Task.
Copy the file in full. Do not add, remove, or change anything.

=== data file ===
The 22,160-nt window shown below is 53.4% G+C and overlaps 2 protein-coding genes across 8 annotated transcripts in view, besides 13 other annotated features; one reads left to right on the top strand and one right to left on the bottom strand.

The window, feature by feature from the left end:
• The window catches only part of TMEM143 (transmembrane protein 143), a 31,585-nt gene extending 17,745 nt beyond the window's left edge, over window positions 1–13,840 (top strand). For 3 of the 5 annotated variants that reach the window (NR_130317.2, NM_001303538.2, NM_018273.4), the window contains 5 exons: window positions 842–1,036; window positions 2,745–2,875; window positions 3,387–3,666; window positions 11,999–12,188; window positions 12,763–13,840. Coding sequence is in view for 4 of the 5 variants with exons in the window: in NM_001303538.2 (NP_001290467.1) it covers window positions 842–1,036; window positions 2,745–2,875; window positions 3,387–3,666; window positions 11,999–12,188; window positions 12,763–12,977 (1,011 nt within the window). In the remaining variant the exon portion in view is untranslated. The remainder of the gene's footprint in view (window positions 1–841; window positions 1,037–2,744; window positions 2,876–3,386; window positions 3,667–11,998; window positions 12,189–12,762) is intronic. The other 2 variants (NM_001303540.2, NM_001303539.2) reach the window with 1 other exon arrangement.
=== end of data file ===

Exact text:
The 22,160-nt window shown below is 53.4% G+C and overlaps 2 protein-coding genes across 8 annotated transcripts in view, besides 13 other annotated features; one reads left to right on the top strand and one right to left on the bottom strand.

The window, feature by feature from the left end:
• The window catches only part of TMEM143 (transmembrane protein 143), a 31,585-nt gene extending 17,745 nt beyond the window's left edge, over window positions 1–13,840 (top strand). For 3 of the 5 annotated variants that reach the window (NR_130317.2, NM_001303538.2, NM_018273.4), the window contains 5 exons: window positions 842–1,036; window positions 2,745–2,875; window positions 3,387–3,666; window positions 11,999–12,188; window positions 12,763–13,840. Coding sequence is in view for 4 of the 5 variants with exons in the window: in NM_001303538.2 (NP_001290467.1) it covers window positions 842–1,036; window positions 2,745–2,875; window positions 3,387–3,666; window positions 11,999–12,188; window positions 12,763–12,977 (1,011 nt within the window). In the remaining variant the exon portion in view is untranslated. The remainder of the gene's footprint in view (window positions 1–841; window positions 1,037–2,744; window positions 2,876–3,386; window positions 3,667–11,998; window positions 12,189–12,762) is intronic. The other 2 variants (NM_001303540.2, NM_001303539.2) reach the window with 1 other exon arrangement.